1

I understand that using closures (IIFE) is the best practice as it prevents polluting the global namespace. However, when I added the closures to my files, it prevented my 2nd file (controllers.js) from reading the first file (models.js). To give you an idea, here's what they look like:

models.js

;(function() {
  function searchResult (obj) {
    this.state = obj.State;
    /*Do more stuff */
  }

})();

controllers.js

;(function() {
 function storeSearchResults(jsonObj) {
   var instance = new searchResult(jsonObj.data[i]);
   /* Do more */
 }     
})();

Now that I've added closures on them, I'm getting an error that searchResult is undefined in controllers.js -- because it can't see that it exists in the models.js. How do I get it to understand that it exists in the other file?

P.S. Yes, models.js is added in the HTML file before the controllers.js file.

3

For them to interact, they have to have some common symbol. You have a couple of choices:

  1. Do it yourself (using a single global variable)

  2. Use some kind of library that does it for you (using [ideally] just a single global symbol)

  3. Do it yourself a different way that requires no global common symbol at all

Do it yourself

The DIY version is, typically, that you have a single global, for your entire app, which your various modules add properties to.

So for instance:

models.js:

;(function(globals) {
  var MyApp = globals.MyApp = globals.MyApp || {};
  MyApp.searchResult = searchResult;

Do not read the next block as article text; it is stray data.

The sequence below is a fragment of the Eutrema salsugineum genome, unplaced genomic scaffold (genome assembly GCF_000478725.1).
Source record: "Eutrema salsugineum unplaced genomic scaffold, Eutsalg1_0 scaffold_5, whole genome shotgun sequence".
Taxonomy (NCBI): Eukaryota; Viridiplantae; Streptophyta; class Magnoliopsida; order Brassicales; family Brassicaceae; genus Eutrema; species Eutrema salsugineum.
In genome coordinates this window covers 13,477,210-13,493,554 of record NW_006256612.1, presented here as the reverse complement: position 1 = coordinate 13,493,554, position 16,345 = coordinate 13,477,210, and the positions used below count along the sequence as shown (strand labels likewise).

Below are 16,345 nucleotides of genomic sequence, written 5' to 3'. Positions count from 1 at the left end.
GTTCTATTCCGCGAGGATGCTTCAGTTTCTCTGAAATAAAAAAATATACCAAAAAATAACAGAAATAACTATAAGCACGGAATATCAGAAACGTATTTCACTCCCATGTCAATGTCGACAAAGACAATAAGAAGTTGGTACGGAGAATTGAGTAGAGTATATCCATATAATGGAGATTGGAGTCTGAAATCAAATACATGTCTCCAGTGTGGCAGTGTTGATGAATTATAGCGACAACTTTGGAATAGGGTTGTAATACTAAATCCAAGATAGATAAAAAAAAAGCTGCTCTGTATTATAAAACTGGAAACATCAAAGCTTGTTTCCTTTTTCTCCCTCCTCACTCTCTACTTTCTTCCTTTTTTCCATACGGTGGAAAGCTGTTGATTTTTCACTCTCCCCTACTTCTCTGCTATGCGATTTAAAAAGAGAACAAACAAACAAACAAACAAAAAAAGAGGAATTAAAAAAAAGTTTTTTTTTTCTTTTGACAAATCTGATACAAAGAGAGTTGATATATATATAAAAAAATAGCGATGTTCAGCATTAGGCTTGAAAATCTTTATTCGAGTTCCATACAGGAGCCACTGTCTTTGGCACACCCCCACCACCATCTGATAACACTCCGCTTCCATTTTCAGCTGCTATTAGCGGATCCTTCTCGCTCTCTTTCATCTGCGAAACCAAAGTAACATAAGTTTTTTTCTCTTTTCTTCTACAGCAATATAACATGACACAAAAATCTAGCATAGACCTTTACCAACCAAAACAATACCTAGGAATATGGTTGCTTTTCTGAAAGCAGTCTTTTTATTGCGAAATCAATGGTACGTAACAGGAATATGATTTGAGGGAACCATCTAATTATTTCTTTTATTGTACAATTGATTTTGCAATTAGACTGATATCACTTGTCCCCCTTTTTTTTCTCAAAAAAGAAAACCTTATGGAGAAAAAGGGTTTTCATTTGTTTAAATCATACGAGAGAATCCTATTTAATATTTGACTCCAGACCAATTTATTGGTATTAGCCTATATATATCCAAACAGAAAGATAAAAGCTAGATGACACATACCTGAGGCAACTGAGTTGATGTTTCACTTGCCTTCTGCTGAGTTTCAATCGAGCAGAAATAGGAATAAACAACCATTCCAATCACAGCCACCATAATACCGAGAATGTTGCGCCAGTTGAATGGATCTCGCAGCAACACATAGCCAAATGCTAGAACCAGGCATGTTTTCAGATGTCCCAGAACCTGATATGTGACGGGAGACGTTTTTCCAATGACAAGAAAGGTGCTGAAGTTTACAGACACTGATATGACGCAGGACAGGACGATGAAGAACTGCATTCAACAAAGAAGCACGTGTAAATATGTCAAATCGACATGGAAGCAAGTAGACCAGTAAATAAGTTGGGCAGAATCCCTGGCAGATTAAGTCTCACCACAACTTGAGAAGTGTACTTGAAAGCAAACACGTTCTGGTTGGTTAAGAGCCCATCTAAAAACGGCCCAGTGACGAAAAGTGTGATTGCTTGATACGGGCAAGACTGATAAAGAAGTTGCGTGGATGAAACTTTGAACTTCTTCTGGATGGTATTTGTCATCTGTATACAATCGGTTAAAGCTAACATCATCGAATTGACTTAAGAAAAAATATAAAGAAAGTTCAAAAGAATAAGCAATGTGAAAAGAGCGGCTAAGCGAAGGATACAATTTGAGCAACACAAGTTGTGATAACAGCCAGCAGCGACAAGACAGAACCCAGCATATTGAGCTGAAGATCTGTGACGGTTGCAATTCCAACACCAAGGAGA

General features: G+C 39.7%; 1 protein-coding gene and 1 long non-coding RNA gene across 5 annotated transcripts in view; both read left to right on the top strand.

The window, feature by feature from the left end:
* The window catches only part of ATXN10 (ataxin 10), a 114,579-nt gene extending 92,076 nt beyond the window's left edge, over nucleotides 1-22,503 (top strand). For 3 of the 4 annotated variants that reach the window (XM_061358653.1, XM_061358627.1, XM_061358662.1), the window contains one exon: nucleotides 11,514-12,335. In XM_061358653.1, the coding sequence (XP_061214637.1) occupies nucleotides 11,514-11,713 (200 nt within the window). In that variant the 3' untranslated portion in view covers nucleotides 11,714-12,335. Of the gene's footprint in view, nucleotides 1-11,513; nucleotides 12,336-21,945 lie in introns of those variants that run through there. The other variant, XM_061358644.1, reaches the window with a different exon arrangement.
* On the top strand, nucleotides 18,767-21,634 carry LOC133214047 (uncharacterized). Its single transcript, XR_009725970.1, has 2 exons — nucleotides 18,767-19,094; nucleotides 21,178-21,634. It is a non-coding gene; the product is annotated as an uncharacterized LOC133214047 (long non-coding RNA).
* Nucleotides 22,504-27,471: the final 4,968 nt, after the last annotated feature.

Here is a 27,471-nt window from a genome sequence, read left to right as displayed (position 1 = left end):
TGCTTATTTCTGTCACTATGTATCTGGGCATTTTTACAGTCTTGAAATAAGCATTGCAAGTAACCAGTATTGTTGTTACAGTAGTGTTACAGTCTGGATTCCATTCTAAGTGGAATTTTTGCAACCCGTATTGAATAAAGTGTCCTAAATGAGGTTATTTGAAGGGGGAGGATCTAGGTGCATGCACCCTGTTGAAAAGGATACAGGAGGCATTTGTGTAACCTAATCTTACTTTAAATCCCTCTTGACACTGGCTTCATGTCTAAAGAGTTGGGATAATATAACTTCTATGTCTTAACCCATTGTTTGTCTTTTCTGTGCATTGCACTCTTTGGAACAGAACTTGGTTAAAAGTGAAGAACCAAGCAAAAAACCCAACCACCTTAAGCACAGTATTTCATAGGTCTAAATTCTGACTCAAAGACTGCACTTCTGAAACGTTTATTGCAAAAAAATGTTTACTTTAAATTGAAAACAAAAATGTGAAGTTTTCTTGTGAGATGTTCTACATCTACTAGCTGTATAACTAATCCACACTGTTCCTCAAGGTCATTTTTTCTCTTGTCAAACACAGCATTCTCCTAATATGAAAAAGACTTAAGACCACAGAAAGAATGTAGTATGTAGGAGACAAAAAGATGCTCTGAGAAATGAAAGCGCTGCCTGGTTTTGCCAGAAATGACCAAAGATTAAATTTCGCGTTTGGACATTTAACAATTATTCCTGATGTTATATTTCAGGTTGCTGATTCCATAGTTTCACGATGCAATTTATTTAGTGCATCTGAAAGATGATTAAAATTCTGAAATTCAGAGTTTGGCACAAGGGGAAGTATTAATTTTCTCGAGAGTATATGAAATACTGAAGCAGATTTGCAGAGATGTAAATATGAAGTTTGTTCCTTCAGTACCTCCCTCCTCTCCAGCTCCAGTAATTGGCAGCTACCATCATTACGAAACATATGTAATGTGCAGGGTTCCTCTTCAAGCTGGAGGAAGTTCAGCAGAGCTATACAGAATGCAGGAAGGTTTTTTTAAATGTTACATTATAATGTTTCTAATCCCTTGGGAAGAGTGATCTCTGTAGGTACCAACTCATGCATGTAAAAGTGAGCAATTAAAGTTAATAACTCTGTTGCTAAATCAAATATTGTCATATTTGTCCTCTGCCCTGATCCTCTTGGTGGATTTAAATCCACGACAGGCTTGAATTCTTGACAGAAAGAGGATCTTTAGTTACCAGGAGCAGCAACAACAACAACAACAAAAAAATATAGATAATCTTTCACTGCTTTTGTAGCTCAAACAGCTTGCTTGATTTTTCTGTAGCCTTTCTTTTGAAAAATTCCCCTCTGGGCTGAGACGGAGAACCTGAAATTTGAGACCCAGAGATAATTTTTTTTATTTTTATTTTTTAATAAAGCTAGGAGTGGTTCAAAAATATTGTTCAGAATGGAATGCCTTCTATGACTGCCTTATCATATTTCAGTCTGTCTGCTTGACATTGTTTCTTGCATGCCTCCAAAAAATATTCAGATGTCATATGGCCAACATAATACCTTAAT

function searchResult (obj) {
    this.state = obj.State;
    /*Do more stuff */
  }

})(this);

That works because in loose mode, this at global scope is the global object (window on browsers). We pass it into the IIFE as the argument globals, and then either use or create a property on it called MyApp, and add searchResult to it as a property.

controllers.js:

;(function(globals) {
  var MyApp = globals.MyApp = globals.MyApp || {};
  function storeSearchResults(jsonObj) {
    var instance = new MyApp.searchResult(jsonObj.data[i]);
    /* Do more */
 }     
})(this);

We do the same thing, except that controllers.js is expecting that models.js has already been run. Although we still do the var MyApp = globals.MyApp = globals.MyApp || {}; bit, the new MyApp.searchResult would of course fail if models.js hadn't been run.

There are probably a dozen syntactic variations on this theme, this is just one of them.

Use some kind of library that does it for you

Your other option is to use a library like RequireJS (the one global symbol there is require, and it's a function) or any other asynchronous module definition lib.

Do it yourself another way

Another DIY option gets rid of globals entirely, you don't even need a single global.

To do that, your individual files don't have the IIFE (although they can use ones for things they don't want to share with other files):

;
function searchResult (obj) {
  this.state = obj.State;
  /*Do more stuff */
}

controllers.js:

;
function storeSearchResults(jsonObj) {
  var instance = new searchResult(jsonObj.data[i]);
  /* Do more */
}